The broad goals of the Mars Reconnaissance Orbiter are to search for evidence of water, and characterise the atmosphere and geology of Mars.
Six science instruments are included on the mission along with two 'science-facility instruments', which use data from engineering subsystems to collect science data .
- HiRISE (High Resolution Imaging Science Experiment)
- CTX (Context Camera)
- MARCI (Mars Color Imager)
- CRISM (Compact Reconnaissance Imaging Spectrometer for Mars)
- MCS (Mars Climate Sounder)
- SHARAD (Shallow Radar)
- Gravity Field Investigation Package
- Atmospheric Structure Investigation Accelerometers
The HiRISE camera will consist of a 0.5 metre reflecting telescope, the largest of any deep space mission, and has a resolution of 0.3 metre at a height of 300 km. It will image in three colour bands, blue-green, red and near infrared.
To facilitate the mapping of potential landing sites, HiRISE can produce stereo pairs of images from which the topography can be measured to an accuracy of 0.25 metre.
The CRISM instrument is an infrared/visible light spectrometer, to produce detailed maps of the mineralogy of the surface of Mars. It has a resolution of 18 metres at a 300 km orbit. It will operate from 400 nm to 4050 nm, measuring the spectrum in 560 channels, each 6.55 nm wide.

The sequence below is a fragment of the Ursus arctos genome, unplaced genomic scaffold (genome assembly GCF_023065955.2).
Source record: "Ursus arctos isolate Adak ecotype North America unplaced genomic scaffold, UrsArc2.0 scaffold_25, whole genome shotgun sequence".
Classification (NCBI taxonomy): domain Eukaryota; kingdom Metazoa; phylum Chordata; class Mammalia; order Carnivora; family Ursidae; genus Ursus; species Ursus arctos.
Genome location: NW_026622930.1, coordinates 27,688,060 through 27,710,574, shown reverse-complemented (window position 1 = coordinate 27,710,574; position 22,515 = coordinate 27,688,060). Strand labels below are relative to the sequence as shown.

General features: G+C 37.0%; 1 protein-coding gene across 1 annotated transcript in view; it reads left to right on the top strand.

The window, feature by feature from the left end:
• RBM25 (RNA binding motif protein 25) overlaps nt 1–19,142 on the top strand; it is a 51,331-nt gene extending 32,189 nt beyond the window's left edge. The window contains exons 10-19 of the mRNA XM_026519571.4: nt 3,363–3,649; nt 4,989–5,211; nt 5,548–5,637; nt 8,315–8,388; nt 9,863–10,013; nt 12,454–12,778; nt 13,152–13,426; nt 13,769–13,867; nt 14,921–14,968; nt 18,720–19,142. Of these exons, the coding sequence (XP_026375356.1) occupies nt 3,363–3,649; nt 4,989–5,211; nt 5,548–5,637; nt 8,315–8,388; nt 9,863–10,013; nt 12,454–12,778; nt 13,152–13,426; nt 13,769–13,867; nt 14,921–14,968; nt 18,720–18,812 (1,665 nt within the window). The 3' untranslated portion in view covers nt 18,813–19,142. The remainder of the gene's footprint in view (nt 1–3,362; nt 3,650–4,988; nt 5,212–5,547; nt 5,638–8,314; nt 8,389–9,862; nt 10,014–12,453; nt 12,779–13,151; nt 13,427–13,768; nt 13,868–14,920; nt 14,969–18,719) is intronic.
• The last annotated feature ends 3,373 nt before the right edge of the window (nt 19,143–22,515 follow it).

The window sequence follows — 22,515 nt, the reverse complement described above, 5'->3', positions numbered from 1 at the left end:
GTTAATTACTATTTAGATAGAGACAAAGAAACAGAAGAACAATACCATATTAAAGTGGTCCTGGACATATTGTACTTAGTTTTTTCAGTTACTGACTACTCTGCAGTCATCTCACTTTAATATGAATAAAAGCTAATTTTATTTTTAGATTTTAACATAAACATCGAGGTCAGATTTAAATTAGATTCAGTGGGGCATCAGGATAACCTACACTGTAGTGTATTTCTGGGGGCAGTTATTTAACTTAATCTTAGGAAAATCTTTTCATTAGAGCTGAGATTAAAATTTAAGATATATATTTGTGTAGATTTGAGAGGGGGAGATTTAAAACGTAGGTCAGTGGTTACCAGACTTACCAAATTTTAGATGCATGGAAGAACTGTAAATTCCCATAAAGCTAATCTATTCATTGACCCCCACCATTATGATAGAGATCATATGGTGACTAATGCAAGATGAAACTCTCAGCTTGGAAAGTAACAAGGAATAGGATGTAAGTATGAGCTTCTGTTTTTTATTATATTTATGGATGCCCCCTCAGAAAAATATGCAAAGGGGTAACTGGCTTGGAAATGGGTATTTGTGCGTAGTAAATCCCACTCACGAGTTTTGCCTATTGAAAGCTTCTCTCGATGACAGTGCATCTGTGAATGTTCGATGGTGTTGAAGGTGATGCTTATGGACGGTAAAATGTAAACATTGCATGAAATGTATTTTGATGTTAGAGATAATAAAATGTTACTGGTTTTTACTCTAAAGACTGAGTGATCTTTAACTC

The orbiter's shallow radar experiment "SHARAD" is designed to probe the internal structure of Mars' polar ice caps, as well as to gather information planet-wide about underground layers of ice, rock and, perhaps, liquid water that might be accessible from the surface.
Workers at Lockheed Martin Space Systems in Denver, assembled the spacecraft structure and attached instruments. The instruments were built for it at the University of Arizona, Tucson; at Johns Hopkins University Applied Physics Laboratory, Laurel, Md.; at the Italian Space Agency, Rome; at Malin Space Science Systems , San Diego, Calif.; and at JPL.
The structure is made of mostly carbon composites, as well as aluminium honeycombed plates. The titanium fuel tank takes up most of the volume of the structure and provides a large percentage of structural load and integrity.
- Total weight is less than 2,180 kg (4,806 lb)
- Dry mass (without fuel) is less than 1,031 kg (2,273 lb)